My Locomotive has languished for years as the track took priority on time and cash. I've come home from Adelaide determined to finish the project asap - and taking some time off working helps - together with the motivation a new Milling machine and Lathe can bring!
UPDATE:- Added photo of completed air cylinders - pistons next...
A selection of the 200+ parts required for the scale working brake system. Rings are cast brake shoes partially machined and yet to be cut apart
Locomotive Cab has been machined on the new Beaver Mill. Nose has been folded, and yet to be fitted or welded. You can also see the radiator cowling at the other end of the chassis.
Brake Cylinders and a couple of jigs used in their manufacture.
Brake blocks - machined and ready for bushes.
Here's my NZ prototype loco as it appeared in April. Other photos of the brakes were taken in May.
Sorry about the messy shed! On the todo list for this winter to go through all the supplies shelves and have a bit of a toss-out.
Here are some earlier progress shots:
The DFT is an interesting New Zealand Locomotive seldom modeled. I plan on changing that.
Stock channel section works out to perfect scale for the main locomotive frame members. Here is the first cut being made on this project. It feels great to get started after years of dreaming.
Steve gives tips while I machine the end plates. I have no experience in machine tools so this project is a learning one and I am grateful for the patient coaching my friends give me.
Coupler pocket and structural webbing being welded behind the end plates. Need strength - and weight here!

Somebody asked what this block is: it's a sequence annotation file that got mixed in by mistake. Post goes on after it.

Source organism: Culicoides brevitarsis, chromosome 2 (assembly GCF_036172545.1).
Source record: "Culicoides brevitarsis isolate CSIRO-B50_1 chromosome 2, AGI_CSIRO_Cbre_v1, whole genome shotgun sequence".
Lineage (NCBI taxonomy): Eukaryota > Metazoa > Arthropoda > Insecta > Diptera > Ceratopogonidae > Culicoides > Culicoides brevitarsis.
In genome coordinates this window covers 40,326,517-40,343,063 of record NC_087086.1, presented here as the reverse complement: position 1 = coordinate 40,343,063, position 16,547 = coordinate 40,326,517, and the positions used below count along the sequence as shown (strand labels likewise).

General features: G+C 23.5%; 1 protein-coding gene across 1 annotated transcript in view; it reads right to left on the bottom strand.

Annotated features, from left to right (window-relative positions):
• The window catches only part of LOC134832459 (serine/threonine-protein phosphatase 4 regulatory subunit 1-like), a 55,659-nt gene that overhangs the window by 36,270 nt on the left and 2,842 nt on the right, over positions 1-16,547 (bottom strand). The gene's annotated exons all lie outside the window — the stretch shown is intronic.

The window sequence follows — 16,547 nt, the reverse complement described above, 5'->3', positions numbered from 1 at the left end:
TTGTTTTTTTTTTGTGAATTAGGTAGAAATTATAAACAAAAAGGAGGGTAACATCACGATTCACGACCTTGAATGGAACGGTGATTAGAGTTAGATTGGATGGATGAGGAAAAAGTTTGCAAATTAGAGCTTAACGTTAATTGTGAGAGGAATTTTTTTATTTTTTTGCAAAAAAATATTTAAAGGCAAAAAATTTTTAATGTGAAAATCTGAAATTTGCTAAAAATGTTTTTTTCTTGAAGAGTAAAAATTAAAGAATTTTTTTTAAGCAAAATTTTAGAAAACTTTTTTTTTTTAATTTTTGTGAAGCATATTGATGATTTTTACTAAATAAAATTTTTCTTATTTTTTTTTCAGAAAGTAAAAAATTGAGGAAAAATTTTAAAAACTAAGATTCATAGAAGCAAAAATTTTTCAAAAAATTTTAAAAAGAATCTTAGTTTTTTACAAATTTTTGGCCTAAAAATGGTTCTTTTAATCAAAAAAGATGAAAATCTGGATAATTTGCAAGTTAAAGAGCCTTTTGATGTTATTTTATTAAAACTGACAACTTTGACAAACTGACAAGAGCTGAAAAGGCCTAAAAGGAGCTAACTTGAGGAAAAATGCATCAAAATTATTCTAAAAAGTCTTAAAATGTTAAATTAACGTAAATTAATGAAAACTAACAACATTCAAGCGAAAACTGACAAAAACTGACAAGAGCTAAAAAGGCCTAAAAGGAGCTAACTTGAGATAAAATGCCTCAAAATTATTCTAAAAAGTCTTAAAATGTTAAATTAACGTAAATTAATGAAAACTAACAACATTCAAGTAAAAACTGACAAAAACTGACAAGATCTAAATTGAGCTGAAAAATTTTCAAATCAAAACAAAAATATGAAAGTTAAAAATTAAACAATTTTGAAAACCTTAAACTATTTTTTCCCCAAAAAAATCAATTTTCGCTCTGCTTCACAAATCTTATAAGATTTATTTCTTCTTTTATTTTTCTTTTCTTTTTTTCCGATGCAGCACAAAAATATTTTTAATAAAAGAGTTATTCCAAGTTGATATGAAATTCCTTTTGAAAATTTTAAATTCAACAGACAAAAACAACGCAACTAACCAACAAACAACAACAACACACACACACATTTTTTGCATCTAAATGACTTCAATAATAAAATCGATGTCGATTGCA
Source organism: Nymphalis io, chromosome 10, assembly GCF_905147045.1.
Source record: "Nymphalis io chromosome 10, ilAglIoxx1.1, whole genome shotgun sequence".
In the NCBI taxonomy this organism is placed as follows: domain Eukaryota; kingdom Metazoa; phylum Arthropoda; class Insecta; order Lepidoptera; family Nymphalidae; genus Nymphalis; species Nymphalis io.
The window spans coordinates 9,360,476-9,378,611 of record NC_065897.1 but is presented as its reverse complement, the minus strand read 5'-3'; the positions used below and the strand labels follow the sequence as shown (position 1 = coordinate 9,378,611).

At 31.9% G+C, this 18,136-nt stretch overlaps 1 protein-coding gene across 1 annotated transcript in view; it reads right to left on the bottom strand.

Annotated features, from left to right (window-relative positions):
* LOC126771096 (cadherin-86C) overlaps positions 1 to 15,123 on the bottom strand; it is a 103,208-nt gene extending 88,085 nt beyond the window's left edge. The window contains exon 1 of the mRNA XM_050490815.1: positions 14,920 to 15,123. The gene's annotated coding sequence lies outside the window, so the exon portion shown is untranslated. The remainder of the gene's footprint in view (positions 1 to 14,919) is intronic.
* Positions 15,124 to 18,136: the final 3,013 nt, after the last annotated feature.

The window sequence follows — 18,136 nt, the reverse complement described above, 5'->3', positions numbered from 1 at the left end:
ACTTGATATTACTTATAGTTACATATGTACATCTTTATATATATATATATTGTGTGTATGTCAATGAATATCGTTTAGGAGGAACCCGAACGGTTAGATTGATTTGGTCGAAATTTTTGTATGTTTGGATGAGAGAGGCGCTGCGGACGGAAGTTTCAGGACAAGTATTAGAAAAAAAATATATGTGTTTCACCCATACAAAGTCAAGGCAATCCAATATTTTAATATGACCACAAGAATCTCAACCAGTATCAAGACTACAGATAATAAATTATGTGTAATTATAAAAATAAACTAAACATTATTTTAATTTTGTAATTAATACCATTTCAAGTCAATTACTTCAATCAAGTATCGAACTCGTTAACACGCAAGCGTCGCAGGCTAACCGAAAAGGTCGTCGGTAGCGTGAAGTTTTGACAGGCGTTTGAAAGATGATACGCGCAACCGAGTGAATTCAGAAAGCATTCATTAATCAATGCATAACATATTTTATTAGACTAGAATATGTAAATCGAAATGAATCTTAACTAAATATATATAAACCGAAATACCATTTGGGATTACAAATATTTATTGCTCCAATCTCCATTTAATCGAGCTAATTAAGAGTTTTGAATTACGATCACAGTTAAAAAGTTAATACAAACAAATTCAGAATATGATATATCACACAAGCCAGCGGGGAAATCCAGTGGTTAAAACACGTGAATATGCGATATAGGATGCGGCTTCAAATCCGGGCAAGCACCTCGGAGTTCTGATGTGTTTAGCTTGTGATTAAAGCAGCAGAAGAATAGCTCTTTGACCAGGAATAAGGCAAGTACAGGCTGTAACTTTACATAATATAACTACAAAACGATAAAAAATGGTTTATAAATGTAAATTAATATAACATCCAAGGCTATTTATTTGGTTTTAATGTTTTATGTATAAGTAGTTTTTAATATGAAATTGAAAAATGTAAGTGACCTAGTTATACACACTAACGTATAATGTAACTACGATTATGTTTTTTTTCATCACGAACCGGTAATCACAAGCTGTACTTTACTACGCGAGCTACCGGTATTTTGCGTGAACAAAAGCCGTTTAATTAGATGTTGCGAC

Completing all the hard to reach welds on the end plate - chasis rail junctions. I borrowed Steve's locomotive stand to use as a rotary cradle.
Fabricating the running boards. Ive made these out of 6mm plate to ensure they do not bend if used as a hand-hold, and the additional thickness can be hidden easily.
Fuel tank is small, but ny combining with the battery compartment on each side I get enough length to hold large batteries at a low centre of gravity. The floor of the module is 10mm steel plate both to resist battery corrosion and give addition low down weight.
Shunters platform added at each end. Actual step is 10mm plate welded to frame struts behind the seems. Prototype used 3mm sheetmetal bent in same shape. Mine looks identical, but more likely to survive the enevitable derailments.
Truck frames on the prototype are a casting. I decided to fabricate mine. I did the design in Autocad, then drilled all the small radius curves and holes. Steve 'joined the dots' and cut them out on his bandsaw for me.
Initial machining of key registration surfaces for each truck. Two outside faces and two inside faces shown clamped together - both are different
Truck side frames halfway through the welding process. The sides are 6mm plate and the top and bottom are 3 and 6mm. Axle boxes were fabricated out of 10x25mm bar stock U shaped frames for strength. Brake rigging brackets and stretchers at the back ready to fit.
Completed frames after undercoat have that casting look I wanted. I rounded every 'un-machined' angle and only machined critical surfaces consistent with the machining of a real casting.
One of the completed 'castings' with an interim matt-black coat. The slots are for the brake rigging. small holes above the outer axle horns are for air cylinders.
May 2012: Wheels finally on axles, and motors temporarily positioned
20 May 2012: Bearings and axle boxes complete.
Hopefully they look the part. Brake Cylinders and rigging still to come
From above showing the mounting plates for the 6 axle-hung motors
First test of one truck - sans suspension - just to check proper operation of the axle boxes etc.
These trucks have a long wheelbase, and I have tight curves, so careful checking of lateral movement was important. Pleased to say design passed the practical test!
29 July 2012. First time the Chassis moves on its own wheels.
Bags of cement were used to simulate battery weight for suspension tests
Bogie Bolsters are temporarily assembled and there is a lot more to do, but it feels like it can be achieved!